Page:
It’s not every day that you meet an inspiring person. Last Thursday, I met one.
I was at work, and went to a random informational meeting at lunch time about donating to the Bone Marrow Registry. I’ve been thinking about it for a bit, and thought I would get some more information. I sat down at a chair in the back of the room, and there was a woman sitting in front of me. She was maybe in her late fifties, and was wearing jeans, a long-sleeve shirt, rugged boots, and a fluorescent yellow reflective vest. She looked a little out of place in a room full of business-casual, but oh well. There are a number of contractors that work at FDA while our buildings are under construction, and she had a look in her eyes and face that she was a hard worker and maybe had been out in the weather for a long period of time, so I assumed that she was one of the construction crew. Boy, was I wrong.
The facilitator for the meeting gave us quite a bit of information on marrow donation, and then told us that she would like to introduce someone whose granddaughter’s life was saved thanks to bone marrow donation. The woman in front of me with the yellow vest stood up and went to the front of the room to speak. The facilitator introduced her: “This is Jeana Moore, and she is walking across the
to raise awareness for bone marrow donation. She is walking for her granddaughter Jada, who was diagnosed with leukemia at birth.” My jaw dropped (as did everyone else’s in the room) while this woman told her story. This woman was indeed walking, physically walking, across the country. By herself. On the highway. Depending solely on the generosity of strangers for food and shelter. As of Thursday, she had walked from her home in United States Spokane, Washington (yes, that’s Washington STATE), down the west coast to Los Angeles, then headed east across the country, and was now in front of me, in the state of . With the snow slowly falling outside, and me complaining about how bitter cold it has been the last week or so, not even wanting to walk to my mailbox, I was humbled. This woman was walking 6-8 miles a day or more in 15-20 degree cold weather and single-digit wind chills. I couldn’t even bear to walk and get my mail, or put my xmas lights up outside. Maryland
Her final destination is
, where she and her family, including her granddaughter, were to meet the man who had been a match for her granddaughter and had donated his marrow. Out of the millions of people registered throughout the world, ONE man, 30 years old from New York City , was her granddaughter’s match. ONE MAN. And he was the only one who could save her life. Germany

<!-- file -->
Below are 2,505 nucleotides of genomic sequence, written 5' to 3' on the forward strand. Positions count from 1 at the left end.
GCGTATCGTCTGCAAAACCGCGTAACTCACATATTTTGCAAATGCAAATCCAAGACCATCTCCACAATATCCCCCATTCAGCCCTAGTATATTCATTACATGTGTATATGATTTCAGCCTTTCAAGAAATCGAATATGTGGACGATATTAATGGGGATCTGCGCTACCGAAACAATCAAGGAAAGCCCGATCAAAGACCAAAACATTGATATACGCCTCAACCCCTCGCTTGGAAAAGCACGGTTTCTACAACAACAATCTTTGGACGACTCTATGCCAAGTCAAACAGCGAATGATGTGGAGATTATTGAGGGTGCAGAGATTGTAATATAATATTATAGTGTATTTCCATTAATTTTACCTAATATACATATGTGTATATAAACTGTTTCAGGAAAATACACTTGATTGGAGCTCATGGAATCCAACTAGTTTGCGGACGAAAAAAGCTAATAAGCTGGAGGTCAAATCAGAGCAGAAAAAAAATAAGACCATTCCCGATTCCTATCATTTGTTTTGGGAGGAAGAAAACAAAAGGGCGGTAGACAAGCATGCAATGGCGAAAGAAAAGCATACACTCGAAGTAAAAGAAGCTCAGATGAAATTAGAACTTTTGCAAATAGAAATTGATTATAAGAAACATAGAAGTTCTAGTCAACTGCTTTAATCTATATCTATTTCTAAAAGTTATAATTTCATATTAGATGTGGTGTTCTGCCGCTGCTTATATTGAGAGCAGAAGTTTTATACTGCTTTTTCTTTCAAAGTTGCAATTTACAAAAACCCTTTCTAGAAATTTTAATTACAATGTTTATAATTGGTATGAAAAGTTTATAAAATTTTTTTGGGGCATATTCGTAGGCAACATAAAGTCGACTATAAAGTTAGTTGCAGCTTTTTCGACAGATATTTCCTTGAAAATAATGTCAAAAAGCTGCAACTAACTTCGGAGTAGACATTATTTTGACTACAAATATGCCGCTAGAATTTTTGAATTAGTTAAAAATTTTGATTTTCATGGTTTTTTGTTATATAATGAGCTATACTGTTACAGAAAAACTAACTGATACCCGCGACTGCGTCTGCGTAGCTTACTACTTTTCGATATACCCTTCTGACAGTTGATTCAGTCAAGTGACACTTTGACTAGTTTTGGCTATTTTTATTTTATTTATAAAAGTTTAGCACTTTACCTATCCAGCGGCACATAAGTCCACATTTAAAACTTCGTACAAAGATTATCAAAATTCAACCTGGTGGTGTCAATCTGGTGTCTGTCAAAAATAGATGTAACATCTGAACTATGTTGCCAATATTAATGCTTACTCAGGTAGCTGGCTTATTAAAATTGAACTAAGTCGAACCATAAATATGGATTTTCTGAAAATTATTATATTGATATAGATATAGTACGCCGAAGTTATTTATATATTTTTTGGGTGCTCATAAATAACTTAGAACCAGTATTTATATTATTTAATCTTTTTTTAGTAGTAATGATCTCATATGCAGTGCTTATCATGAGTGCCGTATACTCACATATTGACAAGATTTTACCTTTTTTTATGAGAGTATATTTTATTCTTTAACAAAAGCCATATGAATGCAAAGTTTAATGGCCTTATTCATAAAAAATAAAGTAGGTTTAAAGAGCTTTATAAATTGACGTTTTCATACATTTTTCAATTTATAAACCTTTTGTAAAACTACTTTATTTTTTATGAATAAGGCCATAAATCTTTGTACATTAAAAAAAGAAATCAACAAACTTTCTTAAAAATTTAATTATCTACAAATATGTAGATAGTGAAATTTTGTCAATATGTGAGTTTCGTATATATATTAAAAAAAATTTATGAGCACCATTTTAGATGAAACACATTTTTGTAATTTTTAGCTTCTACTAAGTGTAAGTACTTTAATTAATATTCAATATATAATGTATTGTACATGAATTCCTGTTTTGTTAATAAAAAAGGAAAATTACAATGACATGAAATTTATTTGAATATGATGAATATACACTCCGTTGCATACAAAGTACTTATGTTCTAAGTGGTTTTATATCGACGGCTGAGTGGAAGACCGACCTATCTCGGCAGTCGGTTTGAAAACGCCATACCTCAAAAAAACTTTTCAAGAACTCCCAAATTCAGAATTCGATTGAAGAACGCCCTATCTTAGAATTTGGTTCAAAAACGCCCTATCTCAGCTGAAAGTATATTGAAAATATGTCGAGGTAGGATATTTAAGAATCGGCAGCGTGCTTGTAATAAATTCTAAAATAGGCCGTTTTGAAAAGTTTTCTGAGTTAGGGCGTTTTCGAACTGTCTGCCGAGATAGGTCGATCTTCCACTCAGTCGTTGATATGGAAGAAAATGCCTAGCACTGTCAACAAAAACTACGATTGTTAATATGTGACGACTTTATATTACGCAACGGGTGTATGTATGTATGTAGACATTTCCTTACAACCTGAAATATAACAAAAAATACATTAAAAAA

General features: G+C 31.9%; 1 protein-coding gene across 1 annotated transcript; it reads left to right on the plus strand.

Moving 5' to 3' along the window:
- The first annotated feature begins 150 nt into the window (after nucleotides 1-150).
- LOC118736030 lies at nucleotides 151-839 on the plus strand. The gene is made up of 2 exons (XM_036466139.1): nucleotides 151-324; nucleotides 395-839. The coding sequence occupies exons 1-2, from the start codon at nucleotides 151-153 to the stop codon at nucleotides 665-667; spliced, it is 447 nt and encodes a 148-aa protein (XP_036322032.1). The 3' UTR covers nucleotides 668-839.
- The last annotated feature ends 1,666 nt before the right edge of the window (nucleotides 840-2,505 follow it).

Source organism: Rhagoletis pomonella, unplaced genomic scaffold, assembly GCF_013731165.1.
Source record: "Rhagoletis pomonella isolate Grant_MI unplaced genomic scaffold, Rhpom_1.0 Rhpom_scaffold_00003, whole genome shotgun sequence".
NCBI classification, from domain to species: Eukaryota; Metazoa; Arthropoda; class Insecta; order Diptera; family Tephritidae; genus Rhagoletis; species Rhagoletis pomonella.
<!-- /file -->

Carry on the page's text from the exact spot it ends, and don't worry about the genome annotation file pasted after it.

Jeana is due to arrive in NYC on January 27, 2011. She has her route mapped out, but often does not know a single person in the towns that she stops in. She goes to local firehouses, police stations, churches in whatever town she lands in, tells her story, and is provided for. People who follow her website donate to her, or contact her to offer assistance. She told us that with increasing awareness of her walk, she is taken care of up through
. I wonder if her route takes her up US 40 since it’s a highway she can walk on. I wonder if she will pass by my house. Why do I feel so compelled to offer up our guest bed? Baltimore
Jeana truly inspired me, and humbled me. I plan to get my cheek swabbed and join the Be The Match registry, so that I might be discovered as a match for someone. Some people never find a match, and ultimately die. I think about how I would feel if Jillian needed a marrow transplant, and there was no match for her that could be found, or if there was a match, and the person was completely unaware of the registry. Often, no one in your family will be the match you are looking for – it’s a kind soul in a far away place.
As for me, after Thursday’s experience, I’m not going to complain so much when it’s frigid outside and I have to do something small like getting the mail. I’m going to remember Jeana who has walked across this country in the heat of the desert and in the northeast cold, and is doing something that I would never have the courage to do.
For more information on marrow registry, go to: http://www.bethematch.org/. Or talk to me.
For more information on Jeana, her walk, and her granddaughter Jada, you can follow Jeana on her blog: http://www.stepstomarrow.com/, or on Twitter as USwalker.